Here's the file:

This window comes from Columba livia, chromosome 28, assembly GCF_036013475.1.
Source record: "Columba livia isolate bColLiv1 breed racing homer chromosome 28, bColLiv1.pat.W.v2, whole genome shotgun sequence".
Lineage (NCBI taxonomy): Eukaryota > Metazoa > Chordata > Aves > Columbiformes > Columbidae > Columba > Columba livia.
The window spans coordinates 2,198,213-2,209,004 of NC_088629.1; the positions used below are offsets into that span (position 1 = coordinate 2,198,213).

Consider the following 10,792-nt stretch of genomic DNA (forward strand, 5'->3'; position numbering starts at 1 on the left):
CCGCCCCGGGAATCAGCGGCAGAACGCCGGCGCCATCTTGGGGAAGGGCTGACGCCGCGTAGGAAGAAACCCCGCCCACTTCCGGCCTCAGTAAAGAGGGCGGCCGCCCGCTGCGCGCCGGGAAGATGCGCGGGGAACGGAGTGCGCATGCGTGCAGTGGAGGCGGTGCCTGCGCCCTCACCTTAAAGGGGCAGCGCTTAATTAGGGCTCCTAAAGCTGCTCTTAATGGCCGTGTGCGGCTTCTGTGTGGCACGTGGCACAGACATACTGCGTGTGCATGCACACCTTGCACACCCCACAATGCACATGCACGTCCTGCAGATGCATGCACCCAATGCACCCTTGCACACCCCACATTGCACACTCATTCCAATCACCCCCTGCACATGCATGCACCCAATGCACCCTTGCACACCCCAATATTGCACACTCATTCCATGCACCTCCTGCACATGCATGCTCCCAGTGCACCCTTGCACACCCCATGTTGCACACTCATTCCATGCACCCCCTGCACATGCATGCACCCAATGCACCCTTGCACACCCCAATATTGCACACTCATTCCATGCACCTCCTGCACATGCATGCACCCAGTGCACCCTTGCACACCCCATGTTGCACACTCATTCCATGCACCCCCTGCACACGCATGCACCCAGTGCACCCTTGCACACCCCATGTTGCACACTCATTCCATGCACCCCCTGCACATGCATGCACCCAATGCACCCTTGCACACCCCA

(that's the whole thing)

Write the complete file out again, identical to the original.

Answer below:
This window comes from Columba livia, chromosome 28, assembly GCF_036013475.1.
Source record: "Columba livia isolate bColLiv1 breed racing homer chromosome 28, bColLiv1.pat.W.v2, whole genome shotgun sequence".
Lineage (NCBI taxonomy): Eukaryota > Metazoa > Chordata > Aves > Columbiformes > Columbidae > Columba > Columba livia.
The window spans coordinates 2,198,213-2,209,004 of NC_088629.1; the positions used below are offsets into that span (position 1 = coordinate 2,198,213).

Consider the following 10,792-nt stretch of genomic DNA (forward strand, 5'->3'; position numbering starts at 1 on the left):
CCGCCCCGGGAATCAGCGGCAGAACGCCGGCGCCATCTTGGGGAAGGGCTGACGCCGCGTAGGAAGAAACCCCGCCCACTTCCGGCCTCAGTAAAGAGGGCGGCCGCCCGCTGCGCGCCGGGAAGATGCGCGGGGAACGGAGTGCGCATGCGTGCAGTGGAGGCGGTGCCTGCGCCCTCACCTTAAAGGGGCAGCGCTTAATTAGGGCTCCTAAAGCTGCTCTTAATGGCCGTGTGCGGCTTCTGTGTGGCACGTGGCACAGACATACTGCGTGTGCATGCACACCTTGCACACCCCACAATGCACATGCACGTCCTGCAGATGCATGCACCCAATGCACCCTTGCACACCCCACATTGCACACTCATTCCAATCACCCCCTGCACATGCATGCACCCAATGCACCCTTGCACACCCCAATATTGCACACTCATTCCATGCACCTCCTGCACATGCATGCTCCCAGTGCACCCTTGCACACCCCATGTTGCACACTCATTCCATGCACCCCCTGCACATGCATGCACCCAATGCACCCTTGCACACCCCAATATTGCACACTCATTCCATGCACCTCCTGCACATGCATGCACCCAGTGCACCCTTGCACACCCCATGTTGCACACTCATTCCATGCACCCCCTGCACACGCATGCACCCAGTGCACCCTTGCACACCCCATGTTGCACACTCATTCCATGCACCCCCTGCACATGCATGCACCCAATGCACCCTTGCACACCCCA